Ohio Supreme Court decision on guns in schools impacts Mad River Local Schools’ armed resource team


RIVERSIDE, Ohio (WDTN) — The Ohio Supreme Court voted in favor of striking down a 2018 policy made by Madison Local School District, which allowed up to 10 designated employees with CCW licenses to carry concealed weapons while on the job.

Now, Mad River Local Schools in the Miami Valley is working with local law enforcement to better protect their students without their Armed Resource Team.

In 2016, Superintendent Chad Wyen met with the Mad River School Board to come up with a solution that would protect students in the event of a school shooting. They decided on a 30 person “Armed Response Team” made up of some staff members, including the superintendent himself, that would train and know the whereabouts of secret firearms in each school district building.

“It’s a matter of life and death,” said Wyen. “The way that we would be able to continue the response team is have members have 700 hours of Ohio peace officer training.”

The current ruling says that Ohio school teachers, administrators and staff members can’t carry firearms while on duty unless they’ve completed basic peace officer training or have 20 years of experience as a peace officer.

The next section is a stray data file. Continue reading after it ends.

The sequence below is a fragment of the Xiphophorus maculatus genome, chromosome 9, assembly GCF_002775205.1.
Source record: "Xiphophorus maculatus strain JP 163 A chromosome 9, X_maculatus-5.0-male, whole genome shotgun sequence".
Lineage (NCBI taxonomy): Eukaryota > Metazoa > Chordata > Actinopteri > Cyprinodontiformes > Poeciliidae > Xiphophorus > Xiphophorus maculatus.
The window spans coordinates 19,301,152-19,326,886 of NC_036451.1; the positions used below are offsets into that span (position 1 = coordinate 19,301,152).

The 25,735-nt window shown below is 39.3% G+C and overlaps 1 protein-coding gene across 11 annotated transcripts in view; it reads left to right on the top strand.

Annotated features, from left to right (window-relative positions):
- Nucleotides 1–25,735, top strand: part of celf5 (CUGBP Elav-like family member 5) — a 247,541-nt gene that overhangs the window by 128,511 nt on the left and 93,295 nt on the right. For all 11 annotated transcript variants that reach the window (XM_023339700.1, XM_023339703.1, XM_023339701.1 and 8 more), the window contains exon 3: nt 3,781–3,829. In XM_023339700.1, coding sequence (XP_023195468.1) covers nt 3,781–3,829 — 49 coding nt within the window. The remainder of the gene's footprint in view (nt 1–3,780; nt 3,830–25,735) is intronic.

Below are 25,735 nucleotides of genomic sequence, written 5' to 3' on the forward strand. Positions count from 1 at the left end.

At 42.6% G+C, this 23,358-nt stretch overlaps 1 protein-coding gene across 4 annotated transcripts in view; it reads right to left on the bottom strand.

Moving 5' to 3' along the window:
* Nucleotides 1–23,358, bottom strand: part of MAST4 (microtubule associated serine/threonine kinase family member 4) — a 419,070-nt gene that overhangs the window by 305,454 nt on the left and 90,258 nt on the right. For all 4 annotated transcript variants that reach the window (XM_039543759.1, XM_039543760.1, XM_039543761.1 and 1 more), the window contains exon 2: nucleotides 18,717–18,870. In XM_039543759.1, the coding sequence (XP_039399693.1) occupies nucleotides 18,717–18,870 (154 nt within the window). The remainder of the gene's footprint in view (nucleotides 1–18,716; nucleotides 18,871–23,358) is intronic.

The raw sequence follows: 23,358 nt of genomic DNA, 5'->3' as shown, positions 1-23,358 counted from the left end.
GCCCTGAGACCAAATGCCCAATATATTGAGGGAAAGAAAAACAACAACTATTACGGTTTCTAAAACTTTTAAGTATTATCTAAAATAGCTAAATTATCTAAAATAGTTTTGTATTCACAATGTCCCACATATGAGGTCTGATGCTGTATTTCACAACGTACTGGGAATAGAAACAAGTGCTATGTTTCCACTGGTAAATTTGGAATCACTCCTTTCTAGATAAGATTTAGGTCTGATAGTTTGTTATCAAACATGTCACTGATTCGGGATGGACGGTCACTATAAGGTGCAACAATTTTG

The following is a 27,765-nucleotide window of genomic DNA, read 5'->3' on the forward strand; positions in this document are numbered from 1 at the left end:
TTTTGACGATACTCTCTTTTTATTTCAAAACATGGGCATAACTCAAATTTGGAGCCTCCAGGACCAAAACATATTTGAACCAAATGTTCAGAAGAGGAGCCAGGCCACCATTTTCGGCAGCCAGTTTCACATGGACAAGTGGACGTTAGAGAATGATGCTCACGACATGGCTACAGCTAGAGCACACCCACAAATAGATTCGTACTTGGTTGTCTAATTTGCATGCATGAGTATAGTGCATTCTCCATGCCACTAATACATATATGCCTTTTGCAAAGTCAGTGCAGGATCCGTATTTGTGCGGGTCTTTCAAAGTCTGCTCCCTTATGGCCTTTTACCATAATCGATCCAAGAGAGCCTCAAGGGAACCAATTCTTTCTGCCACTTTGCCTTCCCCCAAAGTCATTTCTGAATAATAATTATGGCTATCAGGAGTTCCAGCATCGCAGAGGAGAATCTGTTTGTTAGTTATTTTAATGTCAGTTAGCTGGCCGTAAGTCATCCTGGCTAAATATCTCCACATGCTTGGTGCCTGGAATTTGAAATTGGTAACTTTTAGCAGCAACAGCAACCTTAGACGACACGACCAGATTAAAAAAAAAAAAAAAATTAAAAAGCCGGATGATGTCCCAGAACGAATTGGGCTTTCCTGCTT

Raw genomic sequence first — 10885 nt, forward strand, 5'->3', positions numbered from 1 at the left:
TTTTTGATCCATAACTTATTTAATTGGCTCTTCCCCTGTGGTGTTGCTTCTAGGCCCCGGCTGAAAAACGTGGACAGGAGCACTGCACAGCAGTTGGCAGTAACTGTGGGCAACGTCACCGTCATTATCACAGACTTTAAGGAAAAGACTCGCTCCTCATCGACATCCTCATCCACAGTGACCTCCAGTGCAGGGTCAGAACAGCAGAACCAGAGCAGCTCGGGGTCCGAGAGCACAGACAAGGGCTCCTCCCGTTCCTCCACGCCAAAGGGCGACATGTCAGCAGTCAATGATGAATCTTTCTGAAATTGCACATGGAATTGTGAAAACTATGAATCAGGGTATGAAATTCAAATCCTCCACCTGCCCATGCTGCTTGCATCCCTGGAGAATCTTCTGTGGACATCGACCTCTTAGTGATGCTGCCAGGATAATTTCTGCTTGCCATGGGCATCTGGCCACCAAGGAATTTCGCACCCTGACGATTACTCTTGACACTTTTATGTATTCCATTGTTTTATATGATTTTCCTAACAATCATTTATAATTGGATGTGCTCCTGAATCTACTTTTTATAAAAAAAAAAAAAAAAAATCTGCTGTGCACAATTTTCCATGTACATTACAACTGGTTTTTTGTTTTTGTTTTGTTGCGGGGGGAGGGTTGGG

According to Wyen, the Armed Response Team has completed several trainings, have their CCW licenses, and train monthly at gun ranges or virtual simulations to be prepared for an attack.

Wyen says the community has been supportive of this team since its inception in 2017.

“Our community has really embraced the team and it’s just part of our culture now and part of our plan and just another layer to approach school safety,” he said.

Wyen says he’s been in discussions with local state representatives and lawmakers to see if there can be amendments to the decision to allow Mad River to continue with their resource team, but in the meantime, they will work with local law enforcement to best protect the students.

“I feel like every single student here in our district is my student and an extension of my family,” said Wyen. “It’s my responsibility to make sure they’re safe when they come into my school and [that] I protect them.”

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